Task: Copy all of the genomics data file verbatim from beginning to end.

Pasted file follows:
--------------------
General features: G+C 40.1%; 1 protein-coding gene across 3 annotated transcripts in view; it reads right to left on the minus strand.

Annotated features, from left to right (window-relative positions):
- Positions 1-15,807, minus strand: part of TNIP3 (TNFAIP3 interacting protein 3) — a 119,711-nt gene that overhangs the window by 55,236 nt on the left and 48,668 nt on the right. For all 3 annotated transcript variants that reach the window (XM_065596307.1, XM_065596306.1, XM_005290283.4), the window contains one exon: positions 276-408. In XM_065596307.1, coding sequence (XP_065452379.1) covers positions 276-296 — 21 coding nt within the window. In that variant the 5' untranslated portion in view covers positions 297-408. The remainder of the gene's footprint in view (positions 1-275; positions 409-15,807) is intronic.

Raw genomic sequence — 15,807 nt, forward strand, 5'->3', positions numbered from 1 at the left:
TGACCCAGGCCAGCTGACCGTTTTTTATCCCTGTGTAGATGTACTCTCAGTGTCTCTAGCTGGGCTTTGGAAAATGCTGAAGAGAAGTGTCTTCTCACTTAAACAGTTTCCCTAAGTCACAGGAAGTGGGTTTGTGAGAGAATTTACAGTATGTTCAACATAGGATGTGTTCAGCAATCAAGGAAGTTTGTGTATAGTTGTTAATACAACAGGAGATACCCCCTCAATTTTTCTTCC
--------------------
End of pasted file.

General features: G+C 40.1%; 1 protein-coding gene across 3 annotated transcripts in view; it reads right to left on the minus strand.

Annotated features, from left to right (window-relative positions):
- Positions 1-15,807, minus strand: part of TNIP3 (TNFAIP3 interacting protein 3) — a 119,711-nt gene that overhangs the window by 55,236 nt on the left and 48,668 nt on the right. For all 3 annotated transcript variants that reach the window (XM_065596307.1, XM_065596306.1, XM_005290283.4), the window contains one exon: positions 276-408. In XM_065596307.1, coding sequence (XP_065452379.1) covers positions 276-296 — 21 coding nt within the window. In that variant the 5' untranslated portion in view covers positions 297-408. The remainder of the gene's footprint in view (positions 1-275; positions 409-15,807) is intronic.

Raw genomic sequence — 15,807 nt, forward strand, 5'->3', positions numbered from 1 at the left:
TGACCCAGGCCAGCTGACCGTTTTTTATCCCTGTGTAGATGTACTCTCAGTGTCTCTAGCTGGGCTTTGGAAAATGCTGAAGAGAAGTGTCTTCTCACTTAAACAGTTTCCCTAAGTCACAGGAAGTGGGTTTGTGAGAGAATTTACAGTATGTTCAACATAGGATGTGTTCAGCAATCAAGGAAGTTTGTGTATAGTTGTTAATACAACAGGAGATACCCCCTCAATTTTTCTTCC